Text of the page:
CANBERRA (XINHUA) - Australia's peak scientific body has developed a tool to track how infectious diseases spread throughout the country.
The tool, which is part of the Disease Networks and Mobility (DiNeMO) project being undertaken by the Commonwealth Scientific and Industrial Research Organisation (CSIRO), identifies and tracks new cases of infection with a disease to its original source in Australia.
Mr Dean Pail, a researcher from the CSIRO, said that with the tool, the DiNeMo project could provide real-time alerts and a surveillance system for infectious diseases, protecting Australians against the increasing risk of dengue fever and measles.
"Understanding how these infections spread once they reach Australia means we can predict when and where an outbreak is likely to occur - this means hospitals and biosecurity agencies can be as prepared as possible," he said in a media release on Thursday (Feb 21).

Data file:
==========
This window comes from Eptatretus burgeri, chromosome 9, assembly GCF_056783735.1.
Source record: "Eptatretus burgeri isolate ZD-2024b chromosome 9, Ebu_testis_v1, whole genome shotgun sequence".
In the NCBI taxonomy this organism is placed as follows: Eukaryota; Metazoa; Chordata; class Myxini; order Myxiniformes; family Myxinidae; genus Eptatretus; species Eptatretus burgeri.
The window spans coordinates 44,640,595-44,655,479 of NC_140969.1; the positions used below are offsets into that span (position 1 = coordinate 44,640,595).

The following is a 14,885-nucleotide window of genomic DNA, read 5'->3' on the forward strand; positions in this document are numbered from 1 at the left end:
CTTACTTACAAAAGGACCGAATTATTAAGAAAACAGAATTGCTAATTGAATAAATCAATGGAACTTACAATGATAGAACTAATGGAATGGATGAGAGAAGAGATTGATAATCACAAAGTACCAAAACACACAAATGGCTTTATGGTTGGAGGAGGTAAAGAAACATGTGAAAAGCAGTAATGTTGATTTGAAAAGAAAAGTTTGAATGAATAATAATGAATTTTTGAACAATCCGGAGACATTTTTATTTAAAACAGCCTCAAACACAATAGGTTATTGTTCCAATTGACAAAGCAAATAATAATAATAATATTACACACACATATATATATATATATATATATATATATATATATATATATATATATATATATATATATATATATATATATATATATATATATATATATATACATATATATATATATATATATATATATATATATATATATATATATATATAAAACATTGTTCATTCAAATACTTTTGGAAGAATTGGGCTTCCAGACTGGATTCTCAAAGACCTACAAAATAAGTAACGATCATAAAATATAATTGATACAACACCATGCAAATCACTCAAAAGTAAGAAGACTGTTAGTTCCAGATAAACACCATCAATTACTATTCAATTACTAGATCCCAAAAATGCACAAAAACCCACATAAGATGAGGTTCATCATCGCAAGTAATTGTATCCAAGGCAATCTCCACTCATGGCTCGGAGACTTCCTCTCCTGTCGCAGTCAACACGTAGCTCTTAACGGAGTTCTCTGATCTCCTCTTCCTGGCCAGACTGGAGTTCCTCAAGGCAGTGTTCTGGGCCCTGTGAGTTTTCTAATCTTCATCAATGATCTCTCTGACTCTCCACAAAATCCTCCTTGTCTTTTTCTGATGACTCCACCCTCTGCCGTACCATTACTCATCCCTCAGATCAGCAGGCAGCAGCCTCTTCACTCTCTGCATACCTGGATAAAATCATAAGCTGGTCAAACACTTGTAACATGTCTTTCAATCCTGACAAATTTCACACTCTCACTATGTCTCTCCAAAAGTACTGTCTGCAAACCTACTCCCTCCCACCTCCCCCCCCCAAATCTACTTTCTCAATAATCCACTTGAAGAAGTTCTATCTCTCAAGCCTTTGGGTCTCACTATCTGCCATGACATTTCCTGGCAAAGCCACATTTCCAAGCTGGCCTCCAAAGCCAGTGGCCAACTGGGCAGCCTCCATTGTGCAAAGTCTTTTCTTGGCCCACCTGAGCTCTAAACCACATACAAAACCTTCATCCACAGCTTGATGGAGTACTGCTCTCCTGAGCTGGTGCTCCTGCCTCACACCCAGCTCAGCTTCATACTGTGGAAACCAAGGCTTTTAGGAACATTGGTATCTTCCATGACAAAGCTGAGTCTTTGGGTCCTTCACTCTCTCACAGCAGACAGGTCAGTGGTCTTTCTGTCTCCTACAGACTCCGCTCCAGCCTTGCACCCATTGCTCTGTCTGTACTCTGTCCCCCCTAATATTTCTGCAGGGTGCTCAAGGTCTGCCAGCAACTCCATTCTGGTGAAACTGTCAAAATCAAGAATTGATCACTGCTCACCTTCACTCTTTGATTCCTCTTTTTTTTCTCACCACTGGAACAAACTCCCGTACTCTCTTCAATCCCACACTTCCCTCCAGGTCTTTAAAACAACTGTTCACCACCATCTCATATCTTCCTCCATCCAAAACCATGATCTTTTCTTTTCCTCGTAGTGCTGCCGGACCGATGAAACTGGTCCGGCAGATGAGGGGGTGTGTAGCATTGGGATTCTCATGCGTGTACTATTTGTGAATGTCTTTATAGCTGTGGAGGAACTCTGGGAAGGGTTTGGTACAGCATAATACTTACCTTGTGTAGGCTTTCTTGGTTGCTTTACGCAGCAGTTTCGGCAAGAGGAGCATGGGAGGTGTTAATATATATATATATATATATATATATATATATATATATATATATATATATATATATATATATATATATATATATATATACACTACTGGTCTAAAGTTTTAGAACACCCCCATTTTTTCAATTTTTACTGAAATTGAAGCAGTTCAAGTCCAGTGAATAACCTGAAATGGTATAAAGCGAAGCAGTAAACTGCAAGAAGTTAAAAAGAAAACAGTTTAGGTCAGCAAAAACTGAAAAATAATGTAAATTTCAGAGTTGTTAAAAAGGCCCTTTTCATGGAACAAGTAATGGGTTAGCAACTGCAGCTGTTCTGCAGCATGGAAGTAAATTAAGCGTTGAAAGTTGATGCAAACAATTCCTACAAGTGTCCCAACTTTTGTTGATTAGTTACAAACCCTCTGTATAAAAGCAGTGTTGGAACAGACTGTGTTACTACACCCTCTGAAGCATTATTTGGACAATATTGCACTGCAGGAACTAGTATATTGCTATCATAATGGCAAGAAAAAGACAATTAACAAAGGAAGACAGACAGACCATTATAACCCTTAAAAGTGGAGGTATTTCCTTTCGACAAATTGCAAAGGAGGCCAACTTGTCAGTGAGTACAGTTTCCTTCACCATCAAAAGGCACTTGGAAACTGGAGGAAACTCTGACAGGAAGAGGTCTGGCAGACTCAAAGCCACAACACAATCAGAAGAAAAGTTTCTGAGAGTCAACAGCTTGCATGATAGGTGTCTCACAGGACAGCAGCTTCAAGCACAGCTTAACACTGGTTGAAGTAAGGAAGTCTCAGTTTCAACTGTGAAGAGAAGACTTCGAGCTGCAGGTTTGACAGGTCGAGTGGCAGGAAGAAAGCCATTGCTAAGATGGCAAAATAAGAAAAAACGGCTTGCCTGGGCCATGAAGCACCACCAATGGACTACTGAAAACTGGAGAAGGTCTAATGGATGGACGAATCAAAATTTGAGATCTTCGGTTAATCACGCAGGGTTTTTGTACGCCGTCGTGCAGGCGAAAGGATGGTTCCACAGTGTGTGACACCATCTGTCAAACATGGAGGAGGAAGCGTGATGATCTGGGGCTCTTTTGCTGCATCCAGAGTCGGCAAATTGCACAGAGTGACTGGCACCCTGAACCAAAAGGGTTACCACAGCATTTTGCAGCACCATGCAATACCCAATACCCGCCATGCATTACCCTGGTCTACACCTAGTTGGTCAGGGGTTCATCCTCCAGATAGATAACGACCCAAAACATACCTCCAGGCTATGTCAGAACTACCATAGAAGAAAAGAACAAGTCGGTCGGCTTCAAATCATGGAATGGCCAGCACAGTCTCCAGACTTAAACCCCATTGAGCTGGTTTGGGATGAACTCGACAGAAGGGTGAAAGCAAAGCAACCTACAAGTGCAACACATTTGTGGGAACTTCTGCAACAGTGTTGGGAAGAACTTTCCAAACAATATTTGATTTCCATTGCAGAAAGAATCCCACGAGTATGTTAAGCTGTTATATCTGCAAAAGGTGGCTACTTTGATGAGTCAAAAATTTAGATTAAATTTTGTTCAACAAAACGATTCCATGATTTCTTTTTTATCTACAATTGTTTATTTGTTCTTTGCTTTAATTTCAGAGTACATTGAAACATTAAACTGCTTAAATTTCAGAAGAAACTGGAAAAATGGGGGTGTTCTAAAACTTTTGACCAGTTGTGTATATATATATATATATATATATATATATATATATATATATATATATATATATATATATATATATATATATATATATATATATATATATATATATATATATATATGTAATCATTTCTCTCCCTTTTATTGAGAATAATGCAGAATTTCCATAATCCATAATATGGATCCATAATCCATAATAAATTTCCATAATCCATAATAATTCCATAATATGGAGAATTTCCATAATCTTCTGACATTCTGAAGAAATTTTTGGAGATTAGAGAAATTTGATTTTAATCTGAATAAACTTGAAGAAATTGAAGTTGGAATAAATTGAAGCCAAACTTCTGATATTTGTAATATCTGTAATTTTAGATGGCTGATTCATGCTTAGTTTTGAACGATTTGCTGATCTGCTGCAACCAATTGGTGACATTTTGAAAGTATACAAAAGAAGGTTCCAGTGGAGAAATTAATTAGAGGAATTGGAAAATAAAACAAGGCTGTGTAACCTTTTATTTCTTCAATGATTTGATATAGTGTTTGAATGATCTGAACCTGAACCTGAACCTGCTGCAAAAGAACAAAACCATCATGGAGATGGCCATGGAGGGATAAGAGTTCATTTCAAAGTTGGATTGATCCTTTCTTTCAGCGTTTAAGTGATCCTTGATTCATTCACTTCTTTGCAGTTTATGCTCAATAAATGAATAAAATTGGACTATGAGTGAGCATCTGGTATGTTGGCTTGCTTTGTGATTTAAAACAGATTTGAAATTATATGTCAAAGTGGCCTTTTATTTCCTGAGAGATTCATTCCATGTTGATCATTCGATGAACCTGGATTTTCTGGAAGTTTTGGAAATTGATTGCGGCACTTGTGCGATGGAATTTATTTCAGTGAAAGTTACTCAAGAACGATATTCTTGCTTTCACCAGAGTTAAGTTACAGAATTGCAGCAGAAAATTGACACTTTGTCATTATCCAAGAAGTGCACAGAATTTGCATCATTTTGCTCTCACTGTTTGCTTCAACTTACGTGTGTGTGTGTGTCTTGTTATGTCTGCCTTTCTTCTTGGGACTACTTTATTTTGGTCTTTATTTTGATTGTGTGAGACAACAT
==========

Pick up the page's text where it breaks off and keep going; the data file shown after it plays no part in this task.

"When it comes to biosecurity, time is always the enemy, so being able to direct resources to the right place, at the right time can help diagnose and treat infected people as quickly as possible."
According to Department of Health data, dengue fever cases in Australia reached a 20-year high in 2016, with more than 2,000 confirmed cases, the majority of which stemmed from travellers being infected in tropical areas and bringing the disease back to Australia.
The tool was developed in collaboration with Data61 - the digital innovation arm of the CSIRO.
Data61 researcher Raja Jurdak said that existing methods of tracking infection routes were time-consuming.
"Our tool draws on multiple incomplete datasets, including reported dengue cases, tourist surveys, geo-tagged social media posts, and airline travel, and combines them in a smart way to understand the trends that underpin the spread of diseases," he said.
"This methodology allows us to look into the past and identify the sources of infection, and also predict the potential future spread of disease."